Printed Portfolios

Even in this world of online meetings, websites and blogs we need a printed portfolio book to show prospects. I’m in the process of re-doing my books so I’ve been researching this pretty heavily.

My old (current) book. Moab Chinle 8x8
My old current book Moab Chinle 8x8

The format and styling of your book will depend greatly on who you’re marketing to as well as your own personal style. A wedding book is not going to be anything like a commercial book which won’t necessarily look like a pj book. In general here are a few nuggets of wisdom I’ve been able to scrounge in my research.

1. Size Between 8×10 and 11×14. Any smaller and they can’t get a good idea of your work. Any larger and it’s just too big to work with. Remember your target audience and where they are going to be viewing it. Imagine trying to lift, lug and flip through a book that’s 13×17 (which opens to 26×17) inside a cubicle.

2. Number of images This will depend greatly on your genre and type of work you do. Generally, between 40-75 images is a good range. Again, depending on the type of work you do, this will vary. Also, 35 blow-their-socks-off images are far better than 35 “blow-their-socks-off” images and 25 “meh” images.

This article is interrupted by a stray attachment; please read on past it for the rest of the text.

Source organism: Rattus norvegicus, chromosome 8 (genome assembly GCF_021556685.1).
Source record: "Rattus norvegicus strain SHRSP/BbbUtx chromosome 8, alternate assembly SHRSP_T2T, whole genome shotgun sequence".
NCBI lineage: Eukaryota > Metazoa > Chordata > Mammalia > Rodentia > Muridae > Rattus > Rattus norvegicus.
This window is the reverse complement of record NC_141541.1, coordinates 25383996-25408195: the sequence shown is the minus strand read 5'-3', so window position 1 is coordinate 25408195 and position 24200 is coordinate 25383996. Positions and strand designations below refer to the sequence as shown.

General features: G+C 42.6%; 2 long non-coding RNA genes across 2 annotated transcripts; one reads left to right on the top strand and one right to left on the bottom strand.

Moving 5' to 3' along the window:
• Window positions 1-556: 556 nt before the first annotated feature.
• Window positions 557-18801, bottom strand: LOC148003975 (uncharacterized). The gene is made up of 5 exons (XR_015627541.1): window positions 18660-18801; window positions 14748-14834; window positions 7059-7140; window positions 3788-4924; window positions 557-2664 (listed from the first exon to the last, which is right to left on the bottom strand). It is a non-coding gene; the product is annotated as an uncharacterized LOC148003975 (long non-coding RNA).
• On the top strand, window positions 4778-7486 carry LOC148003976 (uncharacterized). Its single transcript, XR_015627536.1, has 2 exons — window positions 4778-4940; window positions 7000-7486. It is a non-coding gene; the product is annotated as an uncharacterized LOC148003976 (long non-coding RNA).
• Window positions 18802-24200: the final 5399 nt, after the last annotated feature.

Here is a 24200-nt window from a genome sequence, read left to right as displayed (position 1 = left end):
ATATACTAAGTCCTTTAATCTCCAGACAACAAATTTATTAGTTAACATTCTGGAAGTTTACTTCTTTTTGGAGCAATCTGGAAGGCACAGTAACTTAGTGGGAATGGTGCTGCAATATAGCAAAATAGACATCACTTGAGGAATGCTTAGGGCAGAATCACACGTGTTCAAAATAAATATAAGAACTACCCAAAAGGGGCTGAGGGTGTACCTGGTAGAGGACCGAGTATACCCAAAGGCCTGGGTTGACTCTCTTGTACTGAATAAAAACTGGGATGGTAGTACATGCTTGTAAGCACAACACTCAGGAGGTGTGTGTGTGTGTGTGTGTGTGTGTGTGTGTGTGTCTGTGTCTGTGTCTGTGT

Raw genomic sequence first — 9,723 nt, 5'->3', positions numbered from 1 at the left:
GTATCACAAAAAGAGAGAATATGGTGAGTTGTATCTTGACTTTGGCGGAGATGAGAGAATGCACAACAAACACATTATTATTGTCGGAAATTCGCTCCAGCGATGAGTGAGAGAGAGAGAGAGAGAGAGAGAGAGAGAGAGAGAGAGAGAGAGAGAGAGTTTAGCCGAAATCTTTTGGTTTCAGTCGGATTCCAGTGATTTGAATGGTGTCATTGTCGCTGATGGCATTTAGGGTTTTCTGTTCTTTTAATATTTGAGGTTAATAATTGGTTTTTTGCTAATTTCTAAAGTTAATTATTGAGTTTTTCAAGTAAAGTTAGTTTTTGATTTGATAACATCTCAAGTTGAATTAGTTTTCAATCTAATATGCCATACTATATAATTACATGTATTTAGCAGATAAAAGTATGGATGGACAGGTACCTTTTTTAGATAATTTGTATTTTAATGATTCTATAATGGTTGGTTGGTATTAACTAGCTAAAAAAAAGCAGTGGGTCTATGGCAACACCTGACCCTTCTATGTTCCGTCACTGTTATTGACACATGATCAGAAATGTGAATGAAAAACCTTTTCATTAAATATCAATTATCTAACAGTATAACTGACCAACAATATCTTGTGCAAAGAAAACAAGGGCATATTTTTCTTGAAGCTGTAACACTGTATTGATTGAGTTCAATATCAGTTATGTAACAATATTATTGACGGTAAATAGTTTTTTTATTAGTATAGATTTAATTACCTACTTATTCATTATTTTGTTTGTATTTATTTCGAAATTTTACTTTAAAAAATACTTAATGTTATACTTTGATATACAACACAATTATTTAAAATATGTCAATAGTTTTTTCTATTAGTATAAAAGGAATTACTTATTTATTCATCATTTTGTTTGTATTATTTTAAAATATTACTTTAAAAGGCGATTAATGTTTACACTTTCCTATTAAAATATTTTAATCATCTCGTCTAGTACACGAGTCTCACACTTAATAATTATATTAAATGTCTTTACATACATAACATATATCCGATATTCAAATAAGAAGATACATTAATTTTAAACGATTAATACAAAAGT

3. Layout Digital printing and inkjet printers have made interesting layouts possible for portfolios. We’re no longer limited to one image per page. If you want to do that, fine, but don’t feel restricted. Think multiple images per page, two page spreads, and negative space. Note: Use a professional graphic designer!!

4. Printing Simply put, the best you can find. You may be able to print top-notch images on your inkjet printer, if so, great. But don’t skimp here. Many of the online photo book producers use 133- or 150-line halftone printing. That’s fine for a magazine, but this is your baby. Do it right. If the printing is off, the only thing your viewer will remember is “Something was wrong with that book.”

5. Sleeves are evil Really evil, like Dick Cheney (or Nancy Pelosi) evil. They glare, they get creased and scratched and they smell funny. They get in the way of your images.

6. Interchangeability is good If possible, use a system that allows for interchangeable pages (aside from sleeves). Show your book enough times and one of the pages will get messed up. Someone will spill coffee on it; or it will get penned, or creased. It would sure be nice to be able to pull one or two bad pages rather than replacing the entire book.

7. How many? Probably two or three. Again, depending on your market and the type of work you do, you will need at least one to keep handy at all times, and probably one or more to send out. If you have an agent, sales rep or marketing help, you’ll need more copies.